Dinosaurs in bowties, ventriloquist dummies dreaming, creatures of indeterminate species that could have only slithered in the primordial ooze of a prehistoric planet, the entire band morphed into dummy form with steampunk sunglasses ... where does it end? Oh, and if all that isn't enough nightmare fodder, there's an entire forest of mannequin heads to freak you out.
Lordi – "Forsaken Fashion Dolls"
Reason 9342589785 not to collect creepy dolls: they really are alive, if those eyes that eerily dart back and forth have anything to say about it. They will also literally risk life and plastic limb to escape the eternal tea party you've invited them to, even if said limbs fall off their joints as they desperately claw their way across the floor.
Bjork – "Army of Me"
From dragonflies the size of birds to a gorilla dentist (as if going to the dentist wasn't already scary enough), the original "Army of Me" video is exponentially weirder than the Sucker Punch version. Extra points for Bjork's killer truck -- its engine is a gaping human mouth that breathes ectoplasmic green fumes and eats enormous diamonds.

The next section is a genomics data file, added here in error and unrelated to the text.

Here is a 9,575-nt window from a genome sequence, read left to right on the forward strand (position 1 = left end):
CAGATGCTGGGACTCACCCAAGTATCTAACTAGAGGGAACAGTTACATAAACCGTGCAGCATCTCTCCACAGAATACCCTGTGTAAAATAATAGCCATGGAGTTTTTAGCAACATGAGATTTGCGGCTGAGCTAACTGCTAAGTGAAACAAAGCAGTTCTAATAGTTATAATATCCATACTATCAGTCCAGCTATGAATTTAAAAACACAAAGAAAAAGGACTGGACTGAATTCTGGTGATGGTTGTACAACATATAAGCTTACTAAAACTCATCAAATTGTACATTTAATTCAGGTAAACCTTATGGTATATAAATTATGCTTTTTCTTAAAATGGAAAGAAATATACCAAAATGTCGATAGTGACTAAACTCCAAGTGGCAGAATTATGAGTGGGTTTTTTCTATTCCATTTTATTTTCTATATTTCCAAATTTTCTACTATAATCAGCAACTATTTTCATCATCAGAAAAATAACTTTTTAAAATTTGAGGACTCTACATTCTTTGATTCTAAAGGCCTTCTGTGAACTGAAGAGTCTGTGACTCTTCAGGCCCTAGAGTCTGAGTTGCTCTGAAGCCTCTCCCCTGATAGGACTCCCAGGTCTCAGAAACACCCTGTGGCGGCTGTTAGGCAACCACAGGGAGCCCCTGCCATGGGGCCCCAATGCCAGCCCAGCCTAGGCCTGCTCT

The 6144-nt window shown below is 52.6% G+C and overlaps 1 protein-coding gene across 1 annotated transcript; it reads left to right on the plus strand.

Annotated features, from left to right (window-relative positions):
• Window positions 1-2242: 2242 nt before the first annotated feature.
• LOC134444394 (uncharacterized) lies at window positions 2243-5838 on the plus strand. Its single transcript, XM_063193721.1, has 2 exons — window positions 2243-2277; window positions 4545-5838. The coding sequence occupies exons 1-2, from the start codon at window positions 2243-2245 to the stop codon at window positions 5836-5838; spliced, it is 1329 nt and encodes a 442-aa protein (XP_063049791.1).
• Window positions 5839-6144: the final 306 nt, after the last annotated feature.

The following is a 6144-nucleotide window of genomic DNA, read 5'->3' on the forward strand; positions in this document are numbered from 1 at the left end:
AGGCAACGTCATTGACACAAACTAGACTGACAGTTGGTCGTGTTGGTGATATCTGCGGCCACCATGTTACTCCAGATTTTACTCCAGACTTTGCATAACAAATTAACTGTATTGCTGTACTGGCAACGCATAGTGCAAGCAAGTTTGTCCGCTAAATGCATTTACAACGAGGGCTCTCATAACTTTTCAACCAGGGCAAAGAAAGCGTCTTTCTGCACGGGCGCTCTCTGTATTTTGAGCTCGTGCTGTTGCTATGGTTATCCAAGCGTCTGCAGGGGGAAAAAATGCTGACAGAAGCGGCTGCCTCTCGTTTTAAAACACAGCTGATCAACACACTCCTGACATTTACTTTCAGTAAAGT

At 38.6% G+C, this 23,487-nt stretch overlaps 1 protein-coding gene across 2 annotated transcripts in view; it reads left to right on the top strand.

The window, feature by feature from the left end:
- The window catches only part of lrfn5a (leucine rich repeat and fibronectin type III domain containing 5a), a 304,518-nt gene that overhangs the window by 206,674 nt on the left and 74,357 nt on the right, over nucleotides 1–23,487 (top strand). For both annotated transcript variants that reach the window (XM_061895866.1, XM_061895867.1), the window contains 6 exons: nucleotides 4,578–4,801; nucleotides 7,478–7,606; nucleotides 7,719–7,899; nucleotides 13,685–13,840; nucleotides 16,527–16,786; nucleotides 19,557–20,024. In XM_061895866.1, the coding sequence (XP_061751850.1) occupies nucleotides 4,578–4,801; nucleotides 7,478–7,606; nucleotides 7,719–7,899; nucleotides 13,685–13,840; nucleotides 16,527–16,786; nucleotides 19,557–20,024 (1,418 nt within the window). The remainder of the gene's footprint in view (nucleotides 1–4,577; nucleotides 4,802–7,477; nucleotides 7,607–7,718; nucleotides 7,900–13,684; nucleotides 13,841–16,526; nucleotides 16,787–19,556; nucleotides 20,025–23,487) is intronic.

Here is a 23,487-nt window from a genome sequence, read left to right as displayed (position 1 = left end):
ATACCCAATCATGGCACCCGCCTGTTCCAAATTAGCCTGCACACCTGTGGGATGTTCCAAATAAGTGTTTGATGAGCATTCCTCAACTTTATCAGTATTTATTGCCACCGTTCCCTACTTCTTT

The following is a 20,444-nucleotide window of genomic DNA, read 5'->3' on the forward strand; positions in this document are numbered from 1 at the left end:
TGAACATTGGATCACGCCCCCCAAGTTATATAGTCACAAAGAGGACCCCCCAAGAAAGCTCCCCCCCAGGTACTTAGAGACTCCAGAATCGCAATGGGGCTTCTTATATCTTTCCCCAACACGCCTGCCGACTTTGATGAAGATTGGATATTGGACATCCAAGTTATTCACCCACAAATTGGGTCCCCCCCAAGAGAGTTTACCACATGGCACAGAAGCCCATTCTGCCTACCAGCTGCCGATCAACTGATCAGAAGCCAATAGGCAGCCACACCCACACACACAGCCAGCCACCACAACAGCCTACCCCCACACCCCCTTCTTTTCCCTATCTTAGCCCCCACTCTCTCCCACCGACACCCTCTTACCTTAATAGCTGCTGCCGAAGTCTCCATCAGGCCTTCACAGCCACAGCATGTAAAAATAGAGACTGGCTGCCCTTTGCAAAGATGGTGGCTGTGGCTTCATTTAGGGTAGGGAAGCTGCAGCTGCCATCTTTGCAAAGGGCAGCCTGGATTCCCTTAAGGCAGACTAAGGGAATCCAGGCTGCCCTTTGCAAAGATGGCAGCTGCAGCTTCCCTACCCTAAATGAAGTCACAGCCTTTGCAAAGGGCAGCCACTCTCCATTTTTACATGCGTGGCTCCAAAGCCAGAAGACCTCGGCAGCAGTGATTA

Jamiroquai – "Automaton"
When a music video blasts off with a nuclear apocalypse, you know it has to be explosive. This dystopian vision of the future imagines cyborg-people roaming an Earth with a landscape more like Mars where Madame Tussaud's is now a wax planetarium. You're going to wish robotic spiked helmets that flash their own neon light show were a thing.
Iron Maiden – "Speed of Light"
This is for anyone who's ever wanted to know what it's like to exist in a video game. Imagine being an electric skeleton shooting through a digital chasm, growing less pixelated and more CGI as you level up. Bones gain flesh by navigating an arcade's worth of intergalactic video games that range from Pac-Man to Mortal Kombat. Awesome.
Mastodon – "Asleep in the Deep"